In a significant legal development, renowned “Game of Thrones” author George RR Martin, along with other best-selling fiction writers, has initiated a class-action lawsuit against OpenAI, a leading tech startup.
The authors, represented by The Authors Guild, have accused OpenAI of infringing upon their copyrights in the process of training their generative AI chatbot, ChatGPT.
The lawsuit, which was filed in a New York federal court on Tuesday, names authors such as John Grisham and Jodi Picoult among the plaintiffs. The core allegation revolves around OpenAI’s alleged unauthorized use of the authors’ literary works to train ChatGPT’s advanced language models.
ChatGPT is designed to generate human-like text responses based on user queries, and it has gained significant recognition in the field of AI-powered chatbots.
According to the complaint, the heart of the issue lies in what the plaintiffs describe as “systematic theft on a massive scale.” The authors assert that OpenAI employed their literary creations without obtaining the necessary permissions.
This lawsuit is part of a broader trend of legal actions against OpenAI and similar companies, with various artists, organizations, and developers claiming their intellectual property has been misappropriated.
The crux of the matter, as stated in the complaint, is that OpenAI’s language models jeopardize the livelihoods of fiction writers by allowing anyone to automatically and inexpensively generate texts mimicking their style.
The complaint emphasizes that ChatGPT has the capability to produce “derivative works” that imitate the writing styles of authors like George RR Martin and John Grisham. Furthermore, it alleges that OpenAI’s actions are a willful appropriation of the plaintiffs’ works, turning them into instruments that potentially undermine the market for the authors’ original content.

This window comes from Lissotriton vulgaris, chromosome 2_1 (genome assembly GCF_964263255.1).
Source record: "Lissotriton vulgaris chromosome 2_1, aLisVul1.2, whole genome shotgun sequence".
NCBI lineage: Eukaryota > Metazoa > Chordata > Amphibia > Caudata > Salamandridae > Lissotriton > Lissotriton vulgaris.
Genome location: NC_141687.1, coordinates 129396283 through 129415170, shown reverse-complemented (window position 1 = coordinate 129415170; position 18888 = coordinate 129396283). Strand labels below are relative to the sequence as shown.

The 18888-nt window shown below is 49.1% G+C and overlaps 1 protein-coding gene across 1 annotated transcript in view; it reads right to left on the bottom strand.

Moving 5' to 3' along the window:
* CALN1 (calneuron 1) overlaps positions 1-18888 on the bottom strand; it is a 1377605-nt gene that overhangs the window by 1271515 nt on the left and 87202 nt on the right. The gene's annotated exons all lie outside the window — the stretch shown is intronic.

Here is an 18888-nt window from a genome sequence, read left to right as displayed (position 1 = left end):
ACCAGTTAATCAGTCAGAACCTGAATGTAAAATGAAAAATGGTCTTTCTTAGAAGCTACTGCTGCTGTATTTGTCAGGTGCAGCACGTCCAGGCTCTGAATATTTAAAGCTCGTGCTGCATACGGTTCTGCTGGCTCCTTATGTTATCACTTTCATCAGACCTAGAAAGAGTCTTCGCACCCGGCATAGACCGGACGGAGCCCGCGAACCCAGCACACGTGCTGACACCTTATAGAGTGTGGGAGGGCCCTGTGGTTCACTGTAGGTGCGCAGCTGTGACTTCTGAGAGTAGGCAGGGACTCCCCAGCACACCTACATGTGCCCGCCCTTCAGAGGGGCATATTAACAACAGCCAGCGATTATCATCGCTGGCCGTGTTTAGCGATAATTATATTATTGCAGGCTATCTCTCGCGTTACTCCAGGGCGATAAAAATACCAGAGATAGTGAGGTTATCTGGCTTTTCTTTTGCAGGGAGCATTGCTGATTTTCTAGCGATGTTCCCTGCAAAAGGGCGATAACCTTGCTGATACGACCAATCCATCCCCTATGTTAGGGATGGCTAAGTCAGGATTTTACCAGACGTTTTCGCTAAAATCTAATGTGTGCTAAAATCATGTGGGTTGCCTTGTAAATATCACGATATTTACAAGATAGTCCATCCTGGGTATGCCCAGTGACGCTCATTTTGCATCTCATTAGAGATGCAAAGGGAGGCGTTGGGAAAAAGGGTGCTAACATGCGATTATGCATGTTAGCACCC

“The Defendants’ willful copying thus makes Plaintiffs’ works into engines of their own destruction,” the complaint contends.
The Authors Guild, in conjunction with the writers, is seeking several remedies through this legal action.
Firstly, they are pursuing a ban on the use of copyrighted books for the development of language models without explicit authorization from the authors. Additionally, they are seeking damages to compensate for the alleged copyright violations.
OpenAI, which has remained at the center of a series of legal disputes since ChatGPT’s emergence, has not publicly disclosed the specific sources of the texts it used to train its chatbot.
This lawsuit follows other legal actions against OpenAI, including one initiated by computer engineers who also targeted Microsoft, OpenAI’s principal investor, and the GitHub platform.
In a related development, Microsoft recently announced its commitment to provide legal protection for customers who might face copyright infringement claims due to content generated by its AI tools.
As this legal battle unfolds, it promises to have far-reaching implications for the use of copyrighted material in training AI models and the broader landscape of artificial intelligence ethics and regulation.